Biodegradable luminescent porous silicon nanoparticles for in vivo applications <br><br>Cooperation and conflict in quorum-sensing bacterial populations

Condensed Matter journal club

Biodegradable luminescent porous silicon nanoparticles for in vivo applications <br><br>Cooperation and conflict in quorum-sensing bacterial populations

  • Event time: 11:30am
  • Event date: 6th March 2009
  • Speaker: Chantal Valeriani (Formerly School of Physics & Astronomy, University of Edinburgh)
  • Location: Room 2511,

Event details

Abstract

Nanomaterials that can circulate in the body hold great potential to diagnose and treat disease1–4. For such applications, it is important that the nanomaterials be harmlessly eliminated from the body in a reasonable period of time after they carry out their diagnostic or therapeutic function. Despite efforts to improve their targeting efficiency, significant quantities of systemically administered nanomaterials are cleared by the mononuclear phagocytic system before finding their targets, increasing the likelihood of unintended acute or chronic toxicity. However, there has been little effort to engineer the self-destruction of errant nanoparticles into non-toxic, systemically eliminated products. Here, we present luminescent porous silicon nanoparticles (LPSiNPs) that can carry a drug payload and of which the intrinsic near-infrared photoluminescence enables monitoring of both accumulation and degradation in vivo. Furthermore, in contrast to most optically active nanomaterials (carbon nanotubes, gold nanoparticles and quantum dots), LPSiNPs self-destruct in a mouse model into renally cleared components in a relatively short period of time with no evidence of toxicity. As a preliminary in vivo application, we demonstrate tumour imaging using dextran-coated LPSiNPs (D-LPSiNPs). These results demonstrate a newtype of multifunctional nanostructure with a low-toxicity degradation pathway for in vivo applications.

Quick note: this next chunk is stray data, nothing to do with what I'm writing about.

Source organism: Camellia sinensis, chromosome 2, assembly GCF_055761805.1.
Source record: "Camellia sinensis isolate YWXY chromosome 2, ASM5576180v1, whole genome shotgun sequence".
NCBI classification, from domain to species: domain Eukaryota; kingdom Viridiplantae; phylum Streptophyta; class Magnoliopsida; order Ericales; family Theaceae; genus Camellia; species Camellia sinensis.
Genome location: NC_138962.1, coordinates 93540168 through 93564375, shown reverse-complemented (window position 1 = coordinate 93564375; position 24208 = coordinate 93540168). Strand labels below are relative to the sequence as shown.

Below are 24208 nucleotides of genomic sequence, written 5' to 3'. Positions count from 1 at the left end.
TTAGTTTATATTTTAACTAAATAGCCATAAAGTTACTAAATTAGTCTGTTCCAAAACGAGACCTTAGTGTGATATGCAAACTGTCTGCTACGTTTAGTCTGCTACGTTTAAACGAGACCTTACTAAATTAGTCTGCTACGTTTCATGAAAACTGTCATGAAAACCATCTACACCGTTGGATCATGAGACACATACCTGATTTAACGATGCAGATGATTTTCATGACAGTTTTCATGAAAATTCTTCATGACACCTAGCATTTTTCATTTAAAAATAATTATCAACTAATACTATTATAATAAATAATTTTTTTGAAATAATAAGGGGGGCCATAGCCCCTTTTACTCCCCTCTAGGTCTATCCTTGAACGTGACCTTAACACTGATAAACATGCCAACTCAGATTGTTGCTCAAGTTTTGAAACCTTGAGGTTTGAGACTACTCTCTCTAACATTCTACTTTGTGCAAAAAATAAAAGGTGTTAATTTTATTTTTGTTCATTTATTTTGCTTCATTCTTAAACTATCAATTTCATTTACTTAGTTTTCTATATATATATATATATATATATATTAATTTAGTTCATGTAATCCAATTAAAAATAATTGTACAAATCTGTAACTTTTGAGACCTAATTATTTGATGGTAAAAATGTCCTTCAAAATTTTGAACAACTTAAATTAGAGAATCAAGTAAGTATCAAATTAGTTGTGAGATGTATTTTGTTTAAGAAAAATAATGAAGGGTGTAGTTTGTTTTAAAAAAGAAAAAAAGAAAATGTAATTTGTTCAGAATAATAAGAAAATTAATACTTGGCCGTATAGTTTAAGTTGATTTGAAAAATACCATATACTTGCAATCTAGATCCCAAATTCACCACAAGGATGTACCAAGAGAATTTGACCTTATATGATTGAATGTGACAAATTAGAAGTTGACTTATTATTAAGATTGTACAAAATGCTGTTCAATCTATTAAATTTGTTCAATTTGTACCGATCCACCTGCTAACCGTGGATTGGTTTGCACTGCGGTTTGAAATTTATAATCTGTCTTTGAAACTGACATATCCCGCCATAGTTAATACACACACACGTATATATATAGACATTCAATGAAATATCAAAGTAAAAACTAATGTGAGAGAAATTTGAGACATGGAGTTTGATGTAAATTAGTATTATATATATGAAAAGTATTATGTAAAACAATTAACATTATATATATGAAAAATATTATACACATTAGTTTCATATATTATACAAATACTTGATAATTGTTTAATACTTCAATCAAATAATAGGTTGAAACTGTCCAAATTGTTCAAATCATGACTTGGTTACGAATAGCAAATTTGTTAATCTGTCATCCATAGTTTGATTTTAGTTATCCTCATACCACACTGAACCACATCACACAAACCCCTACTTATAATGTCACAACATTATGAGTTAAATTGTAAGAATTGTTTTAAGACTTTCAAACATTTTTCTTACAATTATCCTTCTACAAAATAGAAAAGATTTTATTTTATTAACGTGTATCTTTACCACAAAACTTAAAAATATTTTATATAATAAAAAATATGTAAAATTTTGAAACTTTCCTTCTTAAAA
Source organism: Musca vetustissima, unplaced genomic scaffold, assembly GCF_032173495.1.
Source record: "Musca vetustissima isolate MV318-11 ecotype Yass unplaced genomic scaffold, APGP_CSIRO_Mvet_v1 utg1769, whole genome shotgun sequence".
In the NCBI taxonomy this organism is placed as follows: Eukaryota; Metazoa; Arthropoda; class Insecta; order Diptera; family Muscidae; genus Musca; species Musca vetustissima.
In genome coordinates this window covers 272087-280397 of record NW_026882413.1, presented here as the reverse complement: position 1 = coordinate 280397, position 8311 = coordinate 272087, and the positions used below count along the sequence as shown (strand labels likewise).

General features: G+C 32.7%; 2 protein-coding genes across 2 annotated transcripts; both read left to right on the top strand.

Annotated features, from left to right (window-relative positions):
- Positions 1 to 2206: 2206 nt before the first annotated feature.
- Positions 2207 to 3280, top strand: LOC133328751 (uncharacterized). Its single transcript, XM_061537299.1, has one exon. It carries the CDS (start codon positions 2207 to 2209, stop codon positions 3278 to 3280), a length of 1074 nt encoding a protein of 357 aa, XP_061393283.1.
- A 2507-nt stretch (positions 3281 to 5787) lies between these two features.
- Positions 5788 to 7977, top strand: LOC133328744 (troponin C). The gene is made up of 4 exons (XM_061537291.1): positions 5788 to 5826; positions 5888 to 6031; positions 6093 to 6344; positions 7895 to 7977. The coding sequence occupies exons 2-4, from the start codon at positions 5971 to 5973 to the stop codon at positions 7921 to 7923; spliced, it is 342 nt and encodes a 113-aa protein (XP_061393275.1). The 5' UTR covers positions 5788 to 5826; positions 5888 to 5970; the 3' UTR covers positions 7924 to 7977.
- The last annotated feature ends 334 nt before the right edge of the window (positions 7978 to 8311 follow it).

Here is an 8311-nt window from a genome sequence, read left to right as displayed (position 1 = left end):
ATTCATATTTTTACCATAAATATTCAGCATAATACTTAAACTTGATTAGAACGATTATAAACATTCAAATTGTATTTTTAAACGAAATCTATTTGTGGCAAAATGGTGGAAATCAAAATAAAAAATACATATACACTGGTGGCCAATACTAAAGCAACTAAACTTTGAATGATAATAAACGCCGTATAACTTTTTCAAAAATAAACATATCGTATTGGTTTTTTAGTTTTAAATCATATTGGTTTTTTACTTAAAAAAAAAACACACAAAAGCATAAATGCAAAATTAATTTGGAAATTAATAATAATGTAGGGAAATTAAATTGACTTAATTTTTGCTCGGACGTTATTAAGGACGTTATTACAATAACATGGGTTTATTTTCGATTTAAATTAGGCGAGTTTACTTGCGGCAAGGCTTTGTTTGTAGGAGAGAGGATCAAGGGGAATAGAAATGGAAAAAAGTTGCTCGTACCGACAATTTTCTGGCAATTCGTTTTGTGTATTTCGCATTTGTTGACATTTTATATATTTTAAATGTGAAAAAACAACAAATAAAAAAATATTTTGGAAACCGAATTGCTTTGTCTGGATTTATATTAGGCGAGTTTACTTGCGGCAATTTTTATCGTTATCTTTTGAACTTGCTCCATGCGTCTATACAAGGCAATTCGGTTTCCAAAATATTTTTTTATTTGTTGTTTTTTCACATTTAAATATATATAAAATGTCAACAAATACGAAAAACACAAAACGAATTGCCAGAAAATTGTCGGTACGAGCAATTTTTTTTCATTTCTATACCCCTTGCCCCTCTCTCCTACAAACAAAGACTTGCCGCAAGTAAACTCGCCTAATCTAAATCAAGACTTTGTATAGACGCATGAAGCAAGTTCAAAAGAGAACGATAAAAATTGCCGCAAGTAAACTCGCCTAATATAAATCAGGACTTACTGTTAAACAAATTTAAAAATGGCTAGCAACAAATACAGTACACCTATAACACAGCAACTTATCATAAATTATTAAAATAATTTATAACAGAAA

Nature Mat. 8 331-336 (2009)

It has been suggested that bacterial cells communicate by releasing and sensing small diffusible signal molecules in a process commonly known as quorum sensing (QS)1–4. It is generally assumed that QS is used to coordinate cooperative behaviours at the population level3,5. However, evolutionary theory predicts that individuals who communicate and cooperate can be exploited6–10. Here we examine the social evolution of QS experimentally in the opportunistic pathogen Pseudomonas aeruginosa, and show that although QS can provide a benefit at the group level, exploitative individuals can avoid the cost of producing the QS signal or of performing the cooperative behaviour that is coordinated by QS, and can therefore spread. We also show that a solution to the problem of exploitation is kin selection, if interacting bacterial cells tend to be close relatives. These results show that the problem of exploitation, which has been the focus of considerable attention in animal communication, also arises in bacteria.
Nature 450 411-415 (2007)

Authors



J.-H. Park, L. Gu, G. von Maltzahn, E. Ruoslahti, S.N. Bhatia and M.J. Sailor

S.P. Diggle, A.S. Griffin, G.S. Campbell and S.A. West